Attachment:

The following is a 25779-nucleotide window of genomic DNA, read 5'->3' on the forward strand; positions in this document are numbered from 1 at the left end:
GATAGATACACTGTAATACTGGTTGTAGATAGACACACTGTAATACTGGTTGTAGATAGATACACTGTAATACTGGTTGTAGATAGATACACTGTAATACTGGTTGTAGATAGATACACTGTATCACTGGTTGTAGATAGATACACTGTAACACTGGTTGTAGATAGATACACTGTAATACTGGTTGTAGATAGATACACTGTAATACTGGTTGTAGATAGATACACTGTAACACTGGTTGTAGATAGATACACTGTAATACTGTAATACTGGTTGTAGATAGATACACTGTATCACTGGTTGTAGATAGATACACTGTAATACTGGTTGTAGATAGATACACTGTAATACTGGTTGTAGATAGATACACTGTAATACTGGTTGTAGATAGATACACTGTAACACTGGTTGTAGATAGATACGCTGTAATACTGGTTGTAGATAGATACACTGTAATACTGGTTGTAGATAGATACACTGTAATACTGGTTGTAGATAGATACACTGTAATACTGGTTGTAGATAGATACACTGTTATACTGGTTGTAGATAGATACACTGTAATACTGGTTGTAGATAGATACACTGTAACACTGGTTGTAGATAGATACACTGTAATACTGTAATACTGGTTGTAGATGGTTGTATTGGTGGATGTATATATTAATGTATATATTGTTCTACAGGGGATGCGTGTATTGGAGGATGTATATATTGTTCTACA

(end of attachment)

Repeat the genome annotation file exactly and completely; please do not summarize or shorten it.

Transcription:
The following is a 25779-nucleotide window of genomic DNA, read 5'->3' on the forward strand; positions in this document are numbered from 1 at the left end:
GATAGATACACTGTAATACTGGTTGTAGATAGACACACTGTAATACTGGTTGTAGATAGATACACTGTAATACTGGTTGTAGATAGATACACTGTAATACTGGTTGTAGATAGATACACTGTATCACTGGTTGTAGATAGATACACTGTAACACTGGTTGTAGATAGATACACTGTAATACTGGTTGTAGATAGATACACTGTAATACTGGTTGTAGATAGATACACTGTAACACTGGTTGTAGATAGATACACTGTAATACTGTAATACTGGTTGTAGATAGATACACTGTATCACTGGTTGTAGATAGATACACTGTAATACTGGTTGTAGATAGATACACTGTAATACTGGTTGTAGATAGATACACTGTAATACTGGTTGTAGATAGATACACTGTAACACTGGTTGTAGATAGATACGCTGTAATACTGGTTGTAGATAGATACACTGTAATACTGGTTGTAGATAGATACACTGTAATACTGGTTGTAGATAGATACACTGTAATACTGGTTGTAGATAGATACACTGTTATACTGGTTGTAGATAGATACACTGTAATACTGGTTGTAGATAGATACACTGTAACACTGGTTGTAGATAGATACACTGTAATACTGTAATACTGGTTGTAGATGGTTGTATTGGTGGATGTATATATTAATGTATATATTGTTCTACAGGGGATGCGTGTATTGGAGGATGTATATATTGTTCTACA